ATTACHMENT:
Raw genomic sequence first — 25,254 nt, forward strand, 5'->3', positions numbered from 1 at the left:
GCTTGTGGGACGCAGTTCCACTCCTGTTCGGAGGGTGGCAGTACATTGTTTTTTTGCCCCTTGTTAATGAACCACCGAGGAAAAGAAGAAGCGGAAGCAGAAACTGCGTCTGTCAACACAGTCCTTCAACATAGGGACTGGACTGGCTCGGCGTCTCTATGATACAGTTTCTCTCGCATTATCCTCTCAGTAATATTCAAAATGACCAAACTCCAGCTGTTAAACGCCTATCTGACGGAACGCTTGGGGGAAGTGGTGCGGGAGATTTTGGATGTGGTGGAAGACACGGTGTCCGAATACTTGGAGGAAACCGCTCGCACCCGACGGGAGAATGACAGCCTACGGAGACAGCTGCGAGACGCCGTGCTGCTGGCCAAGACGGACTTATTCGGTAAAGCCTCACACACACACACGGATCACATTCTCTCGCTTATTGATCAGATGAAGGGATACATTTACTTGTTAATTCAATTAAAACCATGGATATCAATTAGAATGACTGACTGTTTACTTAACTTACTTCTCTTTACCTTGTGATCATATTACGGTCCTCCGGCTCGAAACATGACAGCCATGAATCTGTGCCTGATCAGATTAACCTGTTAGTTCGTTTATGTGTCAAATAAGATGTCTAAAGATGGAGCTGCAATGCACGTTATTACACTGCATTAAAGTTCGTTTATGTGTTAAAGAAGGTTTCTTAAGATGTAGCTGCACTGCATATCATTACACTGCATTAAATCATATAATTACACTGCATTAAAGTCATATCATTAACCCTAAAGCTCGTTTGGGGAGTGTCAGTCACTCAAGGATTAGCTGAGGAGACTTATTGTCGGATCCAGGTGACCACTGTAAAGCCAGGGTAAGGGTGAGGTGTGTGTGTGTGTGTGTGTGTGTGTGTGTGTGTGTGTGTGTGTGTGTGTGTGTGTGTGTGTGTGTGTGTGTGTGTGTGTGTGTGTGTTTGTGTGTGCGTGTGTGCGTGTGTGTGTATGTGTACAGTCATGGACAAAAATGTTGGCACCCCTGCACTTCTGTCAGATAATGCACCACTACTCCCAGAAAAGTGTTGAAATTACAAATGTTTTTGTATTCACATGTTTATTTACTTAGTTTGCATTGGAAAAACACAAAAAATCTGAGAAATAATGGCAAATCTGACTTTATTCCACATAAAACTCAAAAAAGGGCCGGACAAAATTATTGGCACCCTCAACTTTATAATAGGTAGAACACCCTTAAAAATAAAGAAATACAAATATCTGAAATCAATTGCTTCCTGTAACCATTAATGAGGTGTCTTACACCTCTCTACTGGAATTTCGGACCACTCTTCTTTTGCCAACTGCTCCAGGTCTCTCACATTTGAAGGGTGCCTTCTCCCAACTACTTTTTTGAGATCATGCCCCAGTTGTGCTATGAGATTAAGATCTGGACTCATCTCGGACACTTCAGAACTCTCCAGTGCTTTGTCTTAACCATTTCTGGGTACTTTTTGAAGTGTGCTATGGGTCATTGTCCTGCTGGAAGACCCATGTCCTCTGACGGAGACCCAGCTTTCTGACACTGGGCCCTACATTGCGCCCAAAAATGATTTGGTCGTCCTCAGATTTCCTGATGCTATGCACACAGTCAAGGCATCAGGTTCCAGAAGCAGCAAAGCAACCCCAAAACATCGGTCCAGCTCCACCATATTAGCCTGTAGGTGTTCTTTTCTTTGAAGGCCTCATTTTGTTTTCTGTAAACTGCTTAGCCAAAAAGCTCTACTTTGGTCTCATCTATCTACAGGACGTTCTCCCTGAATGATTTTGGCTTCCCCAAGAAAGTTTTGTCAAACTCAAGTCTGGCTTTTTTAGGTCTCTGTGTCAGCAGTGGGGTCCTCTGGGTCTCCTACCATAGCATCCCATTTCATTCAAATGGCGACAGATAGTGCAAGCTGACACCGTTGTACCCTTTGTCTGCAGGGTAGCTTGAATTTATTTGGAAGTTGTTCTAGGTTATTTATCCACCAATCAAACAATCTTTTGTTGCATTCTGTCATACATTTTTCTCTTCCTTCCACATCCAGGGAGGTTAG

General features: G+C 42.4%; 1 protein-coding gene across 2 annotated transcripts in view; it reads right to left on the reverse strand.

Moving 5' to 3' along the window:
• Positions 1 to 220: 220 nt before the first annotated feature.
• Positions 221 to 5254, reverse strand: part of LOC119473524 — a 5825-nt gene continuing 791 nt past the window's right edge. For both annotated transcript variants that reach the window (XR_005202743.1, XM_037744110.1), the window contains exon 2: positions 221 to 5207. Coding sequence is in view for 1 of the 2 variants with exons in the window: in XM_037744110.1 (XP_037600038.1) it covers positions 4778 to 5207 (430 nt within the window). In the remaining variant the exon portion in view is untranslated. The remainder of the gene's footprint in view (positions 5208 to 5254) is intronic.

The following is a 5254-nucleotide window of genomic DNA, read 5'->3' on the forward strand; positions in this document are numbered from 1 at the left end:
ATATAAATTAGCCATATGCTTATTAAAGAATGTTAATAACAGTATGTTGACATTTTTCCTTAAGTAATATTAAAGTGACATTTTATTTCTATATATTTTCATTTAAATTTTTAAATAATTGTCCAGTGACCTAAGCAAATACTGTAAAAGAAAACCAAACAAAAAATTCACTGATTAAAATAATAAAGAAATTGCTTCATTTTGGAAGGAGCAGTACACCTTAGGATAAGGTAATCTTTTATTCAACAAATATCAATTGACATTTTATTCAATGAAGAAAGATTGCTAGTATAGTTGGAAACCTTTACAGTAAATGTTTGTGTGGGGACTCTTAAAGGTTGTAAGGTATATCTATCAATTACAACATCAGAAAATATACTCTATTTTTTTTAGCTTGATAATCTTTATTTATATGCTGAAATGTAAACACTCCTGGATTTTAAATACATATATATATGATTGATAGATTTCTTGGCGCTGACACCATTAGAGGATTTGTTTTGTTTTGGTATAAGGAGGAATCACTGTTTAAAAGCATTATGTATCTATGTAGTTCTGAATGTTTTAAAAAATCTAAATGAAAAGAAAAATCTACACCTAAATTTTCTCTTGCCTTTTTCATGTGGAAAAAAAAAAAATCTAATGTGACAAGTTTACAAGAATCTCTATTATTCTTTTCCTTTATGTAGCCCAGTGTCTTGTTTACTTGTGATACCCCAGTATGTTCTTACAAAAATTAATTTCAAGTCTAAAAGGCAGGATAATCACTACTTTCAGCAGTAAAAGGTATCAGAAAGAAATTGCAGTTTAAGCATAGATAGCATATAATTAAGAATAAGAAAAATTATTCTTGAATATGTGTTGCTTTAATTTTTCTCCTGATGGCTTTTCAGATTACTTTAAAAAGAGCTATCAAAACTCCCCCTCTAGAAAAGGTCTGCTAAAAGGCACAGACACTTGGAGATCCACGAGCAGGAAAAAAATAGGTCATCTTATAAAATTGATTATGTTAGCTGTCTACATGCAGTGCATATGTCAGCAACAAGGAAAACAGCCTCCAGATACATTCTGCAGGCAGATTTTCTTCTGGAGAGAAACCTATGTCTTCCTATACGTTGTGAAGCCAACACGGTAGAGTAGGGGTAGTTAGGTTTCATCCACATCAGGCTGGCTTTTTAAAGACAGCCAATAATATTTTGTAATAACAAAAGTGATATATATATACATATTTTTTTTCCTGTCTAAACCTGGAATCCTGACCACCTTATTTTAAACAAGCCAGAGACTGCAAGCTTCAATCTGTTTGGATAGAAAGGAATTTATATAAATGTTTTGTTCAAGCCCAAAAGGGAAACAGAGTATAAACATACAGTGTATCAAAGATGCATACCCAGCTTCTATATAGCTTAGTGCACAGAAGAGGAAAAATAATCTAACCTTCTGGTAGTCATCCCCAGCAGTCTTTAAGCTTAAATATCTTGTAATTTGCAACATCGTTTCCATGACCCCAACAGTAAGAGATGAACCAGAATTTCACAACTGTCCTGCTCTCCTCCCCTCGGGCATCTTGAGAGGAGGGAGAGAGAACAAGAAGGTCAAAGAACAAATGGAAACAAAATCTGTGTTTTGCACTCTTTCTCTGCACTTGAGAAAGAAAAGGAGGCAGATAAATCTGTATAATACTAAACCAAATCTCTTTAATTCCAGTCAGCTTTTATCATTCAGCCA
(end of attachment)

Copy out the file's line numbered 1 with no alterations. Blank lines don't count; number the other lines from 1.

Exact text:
Raw genomic sequence first — 25,254 nt, forward strand, 5'->3', positions numbered from 1 at the left: